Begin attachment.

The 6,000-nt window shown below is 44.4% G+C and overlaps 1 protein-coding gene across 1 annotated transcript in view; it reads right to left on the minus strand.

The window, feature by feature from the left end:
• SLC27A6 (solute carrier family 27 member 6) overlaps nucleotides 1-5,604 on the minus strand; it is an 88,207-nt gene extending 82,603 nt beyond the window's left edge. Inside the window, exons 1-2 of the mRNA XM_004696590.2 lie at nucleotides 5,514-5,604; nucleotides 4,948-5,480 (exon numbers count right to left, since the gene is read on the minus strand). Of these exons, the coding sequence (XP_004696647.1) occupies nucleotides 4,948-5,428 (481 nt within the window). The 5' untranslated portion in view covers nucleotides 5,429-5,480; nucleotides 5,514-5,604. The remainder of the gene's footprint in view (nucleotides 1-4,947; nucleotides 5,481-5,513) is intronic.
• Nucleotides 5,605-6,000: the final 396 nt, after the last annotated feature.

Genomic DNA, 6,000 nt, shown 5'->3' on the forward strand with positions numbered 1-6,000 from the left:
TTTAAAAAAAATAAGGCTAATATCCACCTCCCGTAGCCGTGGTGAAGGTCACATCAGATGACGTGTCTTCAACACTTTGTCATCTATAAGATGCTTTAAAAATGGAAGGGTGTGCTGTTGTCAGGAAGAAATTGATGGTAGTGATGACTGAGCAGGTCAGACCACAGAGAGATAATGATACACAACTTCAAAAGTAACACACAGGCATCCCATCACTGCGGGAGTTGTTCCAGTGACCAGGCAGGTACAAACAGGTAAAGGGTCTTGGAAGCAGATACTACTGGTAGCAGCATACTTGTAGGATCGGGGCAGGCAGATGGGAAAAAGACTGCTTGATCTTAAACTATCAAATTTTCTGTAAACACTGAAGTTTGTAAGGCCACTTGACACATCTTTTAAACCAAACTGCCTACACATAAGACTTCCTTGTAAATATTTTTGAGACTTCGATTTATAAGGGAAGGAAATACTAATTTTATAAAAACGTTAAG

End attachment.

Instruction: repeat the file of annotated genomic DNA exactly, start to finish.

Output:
The 6,000-nt window shown below is 44.4% G+C and overlaps 1 protein-coding gene across 1 annotated transcript in view; it reads right to left on the minus strand.

The window, feature by feature from the left end:
• SLC27A6 (solute carrier family 27 member 6) overlaps nucleotides 1-5,604 on the minus strand; it is an 88,207-nt gene extending 82,603 nt beyond the window's left edge. Inside the window, exons 1-2 of the mRNA XM_004696590.2 lie at nucleotides 5,514-5,604; nucleotides 4,948-5,480 (exon numbers count right to left, since the gene is read on the minus strand). Of these exons, the coding sequence (XP_004696647.1) occupies nucleotides 4,948-5,428 (481 nt within the window). The 5' untranslated portion in view covers nucleotides 5,429-5,480; nucleotides 5,514-5,604. The remainder of the gene's footprint in view (nucleotides 1-4,947; nucleotides 5,481-5,513) is intronic.
• Nucleotides 5,605-6,000: the final 396 nt, after the last annotated feature.

Genomic DNA, 6,000 nt, shown 5'->3' on the forward strand with positions numbered 1-6,000 from the left:
TTTAAAAAAAATAAGGCTAATATCCACCTCCCGTAGCCGTGGTGAAGGTCACATCAGATGACGTGTCTTCAACACTTTGTCATCTATAAGATGCTTTAAAAATGGAAGGGTGTGCTGTTGTCAGGAAGAAATTGATGGTAGTGATGACTGAGCAGGTCAGACCACAGAGAGATAATGATACACAACTTCAAAAGTAACACACAGGCATCCCATCACTGCGGGAGTTGTTCCAGTGACCAGGCAGGTACAAACAGGTAAAGGGTCTTGGAAGCAGATACTACTGGTAGCAGCATACTTGTAGGATCGGGGCAGGCAGATGGGAAAAAGACTGCTTGATCTTAAACTATCAAATTTTCTGTAAACACTGAAGTTTGTAAGGCCACTTGACACATCTTTTAAACCAAACTGCCTACACATAAGACTTCCTTGTAAATATTTTTGAGACTTCGATTTATAAGGGAAGGAAATACTAATTTTATAAAAACGTTAAG